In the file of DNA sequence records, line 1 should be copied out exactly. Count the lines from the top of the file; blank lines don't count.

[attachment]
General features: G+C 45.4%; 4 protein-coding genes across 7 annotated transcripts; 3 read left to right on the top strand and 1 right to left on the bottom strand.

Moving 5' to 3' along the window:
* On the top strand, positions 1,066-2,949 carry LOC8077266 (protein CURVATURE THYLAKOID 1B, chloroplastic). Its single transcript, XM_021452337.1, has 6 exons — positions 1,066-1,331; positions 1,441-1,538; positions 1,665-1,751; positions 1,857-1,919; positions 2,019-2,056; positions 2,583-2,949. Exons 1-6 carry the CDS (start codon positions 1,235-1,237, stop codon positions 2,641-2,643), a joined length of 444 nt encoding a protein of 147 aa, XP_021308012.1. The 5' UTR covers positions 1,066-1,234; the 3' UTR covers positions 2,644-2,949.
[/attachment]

General features: G+C 45.4%; 4 protein-coding genes across 7 annotated transcripts; 3 read left to right on the top strand and 1 right to left on the bottom strand.